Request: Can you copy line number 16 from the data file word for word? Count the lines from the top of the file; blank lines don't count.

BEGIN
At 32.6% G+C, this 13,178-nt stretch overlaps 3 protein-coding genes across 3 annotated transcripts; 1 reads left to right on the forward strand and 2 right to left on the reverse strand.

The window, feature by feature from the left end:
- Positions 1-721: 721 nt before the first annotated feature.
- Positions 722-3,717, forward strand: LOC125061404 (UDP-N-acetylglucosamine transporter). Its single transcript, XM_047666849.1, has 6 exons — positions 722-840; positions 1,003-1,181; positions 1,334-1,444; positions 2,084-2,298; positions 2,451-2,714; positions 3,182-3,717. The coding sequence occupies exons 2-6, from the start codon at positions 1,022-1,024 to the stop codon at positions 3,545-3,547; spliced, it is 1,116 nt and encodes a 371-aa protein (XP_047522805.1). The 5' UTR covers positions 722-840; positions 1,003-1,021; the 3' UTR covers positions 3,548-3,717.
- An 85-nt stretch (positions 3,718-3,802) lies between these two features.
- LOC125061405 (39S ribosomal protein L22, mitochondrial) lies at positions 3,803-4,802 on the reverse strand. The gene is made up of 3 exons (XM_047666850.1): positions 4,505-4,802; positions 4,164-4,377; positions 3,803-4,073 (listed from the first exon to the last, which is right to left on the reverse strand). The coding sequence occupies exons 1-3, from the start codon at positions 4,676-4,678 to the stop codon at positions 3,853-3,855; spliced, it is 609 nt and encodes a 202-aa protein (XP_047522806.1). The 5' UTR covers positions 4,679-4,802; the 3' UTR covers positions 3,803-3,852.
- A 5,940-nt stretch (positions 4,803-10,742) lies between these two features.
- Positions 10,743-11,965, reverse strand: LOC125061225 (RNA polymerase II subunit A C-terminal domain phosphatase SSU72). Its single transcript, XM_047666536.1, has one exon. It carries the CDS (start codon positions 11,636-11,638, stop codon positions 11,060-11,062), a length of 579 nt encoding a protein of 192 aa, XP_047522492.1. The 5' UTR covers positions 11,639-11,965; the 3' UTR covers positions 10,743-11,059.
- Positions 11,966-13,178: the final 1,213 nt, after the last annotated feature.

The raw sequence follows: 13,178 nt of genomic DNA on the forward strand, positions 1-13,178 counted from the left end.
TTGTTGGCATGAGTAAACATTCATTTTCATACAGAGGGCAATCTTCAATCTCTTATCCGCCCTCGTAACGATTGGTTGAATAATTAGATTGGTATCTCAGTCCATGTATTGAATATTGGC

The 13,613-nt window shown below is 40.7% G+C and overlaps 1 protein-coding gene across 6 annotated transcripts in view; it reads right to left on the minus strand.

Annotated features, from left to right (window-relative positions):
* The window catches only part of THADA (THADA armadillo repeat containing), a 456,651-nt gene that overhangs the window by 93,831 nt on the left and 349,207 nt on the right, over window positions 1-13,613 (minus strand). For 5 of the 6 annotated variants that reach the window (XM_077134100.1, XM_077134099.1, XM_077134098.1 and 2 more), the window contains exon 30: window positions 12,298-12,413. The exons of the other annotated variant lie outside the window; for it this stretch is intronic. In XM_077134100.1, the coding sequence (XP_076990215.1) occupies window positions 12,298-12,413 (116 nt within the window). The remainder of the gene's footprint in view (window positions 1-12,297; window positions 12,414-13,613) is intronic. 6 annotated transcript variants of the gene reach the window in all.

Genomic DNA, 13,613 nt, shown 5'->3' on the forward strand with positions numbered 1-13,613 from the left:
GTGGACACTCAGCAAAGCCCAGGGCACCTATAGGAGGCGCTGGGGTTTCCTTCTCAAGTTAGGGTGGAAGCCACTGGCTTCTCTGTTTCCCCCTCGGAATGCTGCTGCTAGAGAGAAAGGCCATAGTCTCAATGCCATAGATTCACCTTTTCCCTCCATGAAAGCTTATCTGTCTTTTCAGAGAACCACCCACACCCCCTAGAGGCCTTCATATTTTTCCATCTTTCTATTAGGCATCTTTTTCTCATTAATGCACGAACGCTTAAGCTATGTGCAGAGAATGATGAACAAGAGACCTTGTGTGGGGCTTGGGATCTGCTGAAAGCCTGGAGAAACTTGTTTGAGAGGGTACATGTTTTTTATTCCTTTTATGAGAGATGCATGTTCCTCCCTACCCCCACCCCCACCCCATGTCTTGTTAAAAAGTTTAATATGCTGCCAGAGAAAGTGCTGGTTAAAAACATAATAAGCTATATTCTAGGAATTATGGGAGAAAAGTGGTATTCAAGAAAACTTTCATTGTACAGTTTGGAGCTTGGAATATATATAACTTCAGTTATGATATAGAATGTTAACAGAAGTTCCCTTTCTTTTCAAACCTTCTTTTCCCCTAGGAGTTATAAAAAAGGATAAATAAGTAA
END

GTGGACACTCAGCAAAGCCCAGGGCACCTATAGGAGGCGCTGGGGTTTCCTTCTCAAGTTAGGGTGGAAGCCACTGGCTTCTCTGTTTCCCCCTCGGAATGCTGCTGCTAGAGAGAAAGGCCATAGTCTCAATGCCATAGATTCACCTTTTCCCTCCATGAAAGCTTATCTGTCTTTTCAGAGAACCACCCACACCCCCTAGAGGCCTTCATATTTTTCCATCTTTCTATTAGGCATCTTTTTCTCATTAATGCACGAACGCTTAAGCTATGTGCAGAGAATGATGAACAAGAGACCTTGTGTGGGGCTTGGGATCTGCTGAAAGCCTGGAGAAACTTGTTTGAGAGGGTACATGTTTTTTATTCCTTTTATGAGAGATGCATGTTCCTCCCTACCCCCACCCCCACCCCATGTCTTGTTAAAAAGTTTAATATGCTGCCAGAGAAAGTGCTGGTTAAAAACATAATAAGCTATATTCTAGGAATTATGGGAGAAAAGTGGTATTCAAGAAAACTTTCATTGTACAGTTTGGAGCTTGGAATATATATAACTTCAGTTATGATATAGAATGTTAACAGAAGTTCCCTTTCTTTTCAAACCTTCTTTTCCCCTAGGAGTTATAAAAAAGGATAAATAAGTAA